Results of the new counts will be announced in the next few days – or in other words: immediately after Colorado Central goes to press.
Bless the Beasts, the Children
… and the Worms.
A cutline in the Leadville Herald Democrat appeared under a picture of people, dogs, goats, and other animals. It announced: “People and pets gather for the annual Blessing of the Animals at St. George Episcopal Church in honor of the feast day of St. Francis, patron saint of animals and of peace. Dogs, cats, worms, ferrets, goats, and bunnies were present.”
So Please Bless Creepy and Crawly and Slimy and Slinky….
Senior Citizen Convicted
In mid October, Paul Salzgeber, a 76-year-old Grant resident, was convicted of unlawful sexual contact, and third degree assault and harassment, according to the Fairplay Flume.
The charges stemmed from a 2002 incident. The victim accused Salzgeber, her landlord, of inappropriately hugging and touching her when she tried to give him a rent check. Then, after she informed him that his hugs were unwanted and inappropriate, he raised her rent $150 and turned off the utilities. The victim’s attorney, Brian Green, said Salzgeber told the victim, “You can take it out in trade.”
After his conviction, Salzgeber reportedly apologized to the victim by saying, “I’m sorry, I am just a dirty old man.”
Good News/Bad News
The Mountain Mail’s lead headline on October 18 announced “Atmos lowers expected rate hike: Earlier predictions were 50-65 percent higher; now 38-52 percent.” And an accompanying box read: “The monthly (natural gas) bill for an average household will jump from $98 to $145. For businesses, the monthly average will go from $481 to $716.
So was that encouraging news? Or what?
CMC Celebrates New Home
A ribbon-cutting ceremony in mid-November honored the completion of Colorado Mountain College’s new Chaffee County quarters. The college’s new building at 27900 CR 319 is across from the Central Colorado Regional Airport near Buena Vista and according to the Chaffee County Times the new building is officially named the “Charles J. Forster and Connie J. Forster Chaffee County Academic Center at Southard/ Perrin Park.”
Talk About Titanium
Teck Cominco, a “world-wide mining conglomerate” based in Vancouver, B.C. owns thousands of acres in what is called the White Earth Mining District thirty miles southwest of Gunnison. And currently the company is trying to obtain a patent to take control of 456 acres of BLM land at the site in order to mine a titanium deposit there.
The Gunnison Country Times reported the words of the company’s vice-president: “It’s a two-stage process, where first you have to show the mineral deposit is there. Once that’s accepted, then you demonstrate the economics of the project.
“What’s happening now is that the economics have been demonstrated and [the BLM] is asking questions about the technical process at this time.”
The newspaper reported that the company may be granted a patent as soon as six months from now (November 17).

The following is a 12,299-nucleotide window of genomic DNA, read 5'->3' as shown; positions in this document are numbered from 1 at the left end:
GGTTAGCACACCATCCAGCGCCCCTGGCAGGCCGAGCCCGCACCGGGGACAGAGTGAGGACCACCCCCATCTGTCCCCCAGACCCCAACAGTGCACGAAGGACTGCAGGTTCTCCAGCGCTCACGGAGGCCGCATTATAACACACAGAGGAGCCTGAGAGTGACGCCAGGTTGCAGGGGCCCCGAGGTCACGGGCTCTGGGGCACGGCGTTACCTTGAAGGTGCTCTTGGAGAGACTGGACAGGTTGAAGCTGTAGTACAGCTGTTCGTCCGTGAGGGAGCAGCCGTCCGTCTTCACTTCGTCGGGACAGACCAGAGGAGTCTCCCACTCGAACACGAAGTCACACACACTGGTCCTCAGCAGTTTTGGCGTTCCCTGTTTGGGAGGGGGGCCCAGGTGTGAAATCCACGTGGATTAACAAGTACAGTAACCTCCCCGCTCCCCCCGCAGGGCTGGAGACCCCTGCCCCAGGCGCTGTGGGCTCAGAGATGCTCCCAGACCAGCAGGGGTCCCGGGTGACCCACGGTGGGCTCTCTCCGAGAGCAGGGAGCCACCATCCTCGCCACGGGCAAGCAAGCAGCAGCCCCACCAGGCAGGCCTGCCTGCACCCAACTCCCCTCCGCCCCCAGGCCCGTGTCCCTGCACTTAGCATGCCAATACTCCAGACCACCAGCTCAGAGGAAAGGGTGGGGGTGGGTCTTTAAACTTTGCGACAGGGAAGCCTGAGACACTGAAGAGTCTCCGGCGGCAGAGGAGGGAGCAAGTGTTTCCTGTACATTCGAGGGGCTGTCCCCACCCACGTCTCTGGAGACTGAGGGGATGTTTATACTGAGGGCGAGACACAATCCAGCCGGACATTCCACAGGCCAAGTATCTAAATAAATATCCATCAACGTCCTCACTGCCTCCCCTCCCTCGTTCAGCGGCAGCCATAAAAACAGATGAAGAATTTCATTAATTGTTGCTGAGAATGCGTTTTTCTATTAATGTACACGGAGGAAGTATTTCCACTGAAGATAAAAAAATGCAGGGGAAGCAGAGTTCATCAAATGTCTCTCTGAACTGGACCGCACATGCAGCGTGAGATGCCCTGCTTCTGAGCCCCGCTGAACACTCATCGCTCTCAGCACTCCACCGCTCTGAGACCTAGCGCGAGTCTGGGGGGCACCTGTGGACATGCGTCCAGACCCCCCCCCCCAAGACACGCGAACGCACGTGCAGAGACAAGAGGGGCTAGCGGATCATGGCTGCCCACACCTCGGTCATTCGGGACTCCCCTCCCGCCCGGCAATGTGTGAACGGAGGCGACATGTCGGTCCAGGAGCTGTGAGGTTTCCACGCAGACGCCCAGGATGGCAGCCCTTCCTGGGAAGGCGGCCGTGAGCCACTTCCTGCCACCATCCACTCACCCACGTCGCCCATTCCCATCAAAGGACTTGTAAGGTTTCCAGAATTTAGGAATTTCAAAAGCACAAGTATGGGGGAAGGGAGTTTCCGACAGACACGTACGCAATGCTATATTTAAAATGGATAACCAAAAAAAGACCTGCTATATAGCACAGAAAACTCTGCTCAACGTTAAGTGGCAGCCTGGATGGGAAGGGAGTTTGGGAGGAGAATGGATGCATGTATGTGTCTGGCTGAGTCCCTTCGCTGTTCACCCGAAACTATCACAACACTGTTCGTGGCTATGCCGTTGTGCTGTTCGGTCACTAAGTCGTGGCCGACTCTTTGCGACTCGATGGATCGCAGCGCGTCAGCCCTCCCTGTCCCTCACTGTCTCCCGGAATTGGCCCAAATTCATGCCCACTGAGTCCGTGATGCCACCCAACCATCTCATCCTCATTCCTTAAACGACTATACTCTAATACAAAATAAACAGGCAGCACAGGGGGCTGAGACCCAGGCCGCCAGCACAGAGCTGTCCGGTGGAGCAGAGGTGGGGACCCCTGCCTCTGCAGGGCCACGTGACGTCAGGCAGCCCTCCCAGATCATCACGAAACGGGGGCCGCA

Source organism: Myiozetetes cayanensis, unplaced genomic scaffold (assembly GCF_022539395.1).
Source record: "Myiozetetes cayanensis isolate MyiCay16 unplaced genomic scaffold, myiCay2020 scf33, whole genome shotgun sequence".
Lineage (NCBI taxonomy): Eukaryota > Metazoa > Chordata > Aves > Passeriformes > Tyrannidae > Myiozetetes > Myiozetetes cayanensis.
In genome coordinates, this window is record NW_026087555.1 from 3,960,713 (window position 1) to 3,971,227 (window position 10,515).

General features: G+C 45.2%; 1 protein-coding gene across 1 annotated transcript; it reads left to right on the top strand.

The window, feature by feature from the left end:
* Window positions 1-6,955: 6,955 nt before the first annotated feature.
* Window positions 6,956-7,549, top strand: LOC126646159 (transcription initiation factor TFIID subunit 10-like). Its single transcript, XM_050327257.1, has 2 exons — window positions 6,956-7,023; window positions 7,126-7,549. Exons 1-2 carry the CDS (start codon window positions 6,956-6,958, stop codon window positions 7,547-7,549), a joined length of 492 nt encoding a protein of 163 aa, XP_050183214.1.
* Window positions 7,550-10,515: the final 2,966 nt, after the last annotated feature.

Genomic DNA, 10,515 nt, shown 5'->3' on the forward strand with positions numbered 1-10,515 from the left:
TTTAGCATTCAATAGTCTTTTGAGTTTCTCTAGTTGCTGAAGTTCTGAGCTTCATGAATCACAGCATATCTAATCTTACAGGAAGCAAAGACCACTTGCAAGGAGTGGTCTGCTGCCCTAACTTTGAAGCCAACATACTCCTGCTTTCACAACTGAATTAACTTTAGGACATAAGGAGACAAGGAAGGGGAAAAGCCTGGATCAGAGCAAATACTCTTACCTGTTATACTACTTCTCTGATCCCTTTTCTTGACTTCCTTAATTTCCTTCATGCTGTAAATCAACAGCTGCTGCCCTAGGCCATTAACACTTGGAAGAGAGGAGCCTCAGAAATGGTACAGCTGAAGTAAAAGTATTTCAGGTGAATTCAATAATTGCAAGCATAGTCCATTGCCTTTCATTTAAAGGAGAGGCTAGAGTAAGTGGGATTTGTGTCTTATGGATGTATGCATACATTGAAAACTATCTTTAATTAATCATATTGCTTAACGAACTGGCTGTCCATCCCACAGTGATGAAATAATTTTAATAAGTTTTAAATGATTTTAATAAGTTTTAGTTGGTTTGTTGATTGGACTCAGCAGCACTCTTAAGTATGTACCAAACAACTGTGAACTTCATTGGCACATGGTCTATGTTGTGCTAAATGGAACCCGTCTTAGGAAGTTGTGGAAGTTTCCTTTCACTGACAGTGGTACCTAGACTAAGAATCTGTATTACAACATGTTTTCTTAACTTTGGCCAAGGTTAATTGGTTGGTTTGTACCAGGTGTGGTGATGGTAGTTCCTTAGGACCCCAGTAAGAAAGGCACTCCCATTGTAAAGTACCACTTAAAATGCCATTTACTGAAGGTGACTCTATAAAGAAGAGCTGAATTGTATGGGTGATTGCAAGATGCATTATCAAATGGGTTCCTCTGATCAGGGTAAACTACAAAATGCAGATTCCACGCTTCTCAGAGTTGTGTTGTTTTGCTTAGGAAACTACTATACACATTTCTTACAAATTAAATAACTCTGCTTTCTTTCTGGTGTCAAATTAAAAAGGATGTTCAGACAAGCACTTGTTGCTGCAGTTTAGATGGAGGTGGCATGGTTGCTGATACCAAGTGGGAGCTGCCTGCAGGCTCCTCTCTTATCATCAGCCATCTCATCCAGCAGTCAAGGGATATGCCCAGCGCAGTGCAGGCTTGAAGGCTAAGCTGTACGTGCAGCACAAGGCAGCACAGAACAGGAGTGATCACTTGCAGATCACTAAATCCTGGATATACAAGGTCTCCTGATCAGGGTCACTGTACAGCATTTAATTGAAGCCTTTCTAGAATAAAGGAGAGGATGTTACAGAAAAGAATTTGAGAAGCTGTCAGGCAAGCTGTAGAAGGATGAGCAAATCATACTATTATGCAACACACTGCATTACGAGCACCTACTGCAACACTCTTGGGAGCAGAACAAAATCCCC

The plan is to produce titanium dioxide from a calcium titanite called pervoskite which is prevalent at the White Earth site. Titanium dioxide is primarily used as a pigment for paints, paper, rubber and plastics. The market value of the deposit is estimated at 7 billion dollars.
In recent decades, the laws governing mining patents have been questioned, mostly because they offered legal title to government lands too cheaply and allowed for little public input. Thus a moratorium on accepting any new patent applications was established in 1994. But Teck Cominco’s application was originally owned by another company, so it pre-dates that decision.
According to a 1997 Gunnison Country Times interview, Teck Cominco expected their titanium operation to eventually employ 150 people, but the company anticipated substantial and arduous environmental review beforehand. At this point, it’s unclear what position the Gunnison community or environmental activists will take regarding Teck Cominco’s proposed operation.
Fur Balls and Wigglebutts
In Gunnison this November, the Gunnison County Animal Welfare League hosted its very first Annual Fur Ball.
And over in Westcliffe, the Wet Mountain Tribune announced the names of the 2005 Wigglebutt winners. Cag, a Great Pyrenees, was named Wigglebutt King, and Himie, a miniature Dachshund was crowned Wigglebutt Queen. The newspaper, however, didn’t elaborate on what qualities make contestants Wigglebutt worthy.
Familiar Routes Become Scenic Byway
Fifty-seven miles of road connecting Granite, Buena Vista, Salida and Poncha Springs via U.S. 24, U.S. 285, U.S. 50, and Colorado 291 have been designated as the Collegiate Peaks Scenic and Historic Byway.
According to the Mountain Mail, the new Collegiate Peaks Byway boasts three distinct features found nowhere else in Colorado: 1) The presence of aquamarine, the state gemstone. 2) The Arkansas River, the most widely visited river in Colorado. And 3) The largest concentration of 14,000-foot peaks in the United States.
The newspaper quoted Kathryn Wadsworth, director of the Greater Arkansas River Nature Association, who announced that byway designation will help promote the area. “Statistics show scenic byway travelers have more expendable income and stay in an area more than one day,” she said.